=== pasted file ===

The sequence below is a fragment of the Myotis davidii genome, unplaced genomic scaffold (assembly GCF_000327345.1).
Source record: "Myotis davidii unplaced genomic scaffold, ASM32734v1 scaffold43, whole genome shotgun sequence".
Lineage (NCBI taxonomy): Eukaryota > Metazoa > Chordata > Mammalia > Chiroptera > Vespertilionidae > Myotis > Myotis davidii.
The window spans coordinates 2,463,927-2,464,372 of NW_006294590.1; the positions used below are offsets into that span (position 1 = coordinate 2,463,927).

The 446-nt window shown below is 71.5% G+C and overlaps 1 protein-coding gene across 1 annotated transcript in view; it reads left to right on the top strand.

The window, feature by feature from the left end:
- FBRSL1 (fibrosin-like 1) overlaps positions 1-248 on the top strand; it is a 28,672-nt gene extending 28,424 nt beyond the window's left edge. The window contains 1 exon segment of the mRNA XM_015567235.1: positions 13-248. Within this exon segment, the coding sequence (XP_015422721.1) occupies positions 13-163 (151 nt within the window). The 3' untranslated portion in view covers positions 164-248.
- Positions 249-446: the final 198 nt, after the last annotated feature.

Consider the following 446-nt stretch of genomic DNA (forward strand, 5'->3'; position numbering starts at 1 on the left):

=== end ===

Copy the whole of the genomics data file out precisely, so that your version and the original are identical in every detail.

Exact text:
The sequence below is a fragment of the Myotis davidii genome, unplaced genomic scaffold (assembly GCF_000327345.1).
Source record: "Myotis davidii unplaced genomic scaffold, ASM32734v1 scaffold43, whole genome shotgun sequence".
Lineage (NCBI taxonomy): Eukaryota > Metazoa > Chordata > Mammalia > Chiroptera > Vespertilionidae > Myotis > Myotis davidii.
The window spans coordinates 2,463,927-2,464,372 of NW_006294590.1; the positions used below are offsets into that span (position 1 = coordinate 2,463,927).

The 446-nt window shown below is 71.5% G+C and overlaps 1 protein-coding gene across 1 annotated transcript in view; it reads left to right on the top strand.

The window, feature by feature from the left end:
- FBRSL1 (fibrosin-like 1) overlaps positions 1-248 on the top strand; it is a 28,672-nt gene extending 28,424 nt beyond the window's left edge. The window contains 1 exon segment of the mRNA XM_015567235.1: positions 13-248. Within this exon segment, the coding sequence (XP_015422721.1) occupies positions 13-163 (151 nt within the window). The 3' untranslated portion in view covers positions 164-248.
- Positions 249-446: the final 198 nt, after the last annotated feature.

Consider the following 446-nt stretch of genomic DNA (forward strand, 5'->3'; position numbering starts at 1 on the left):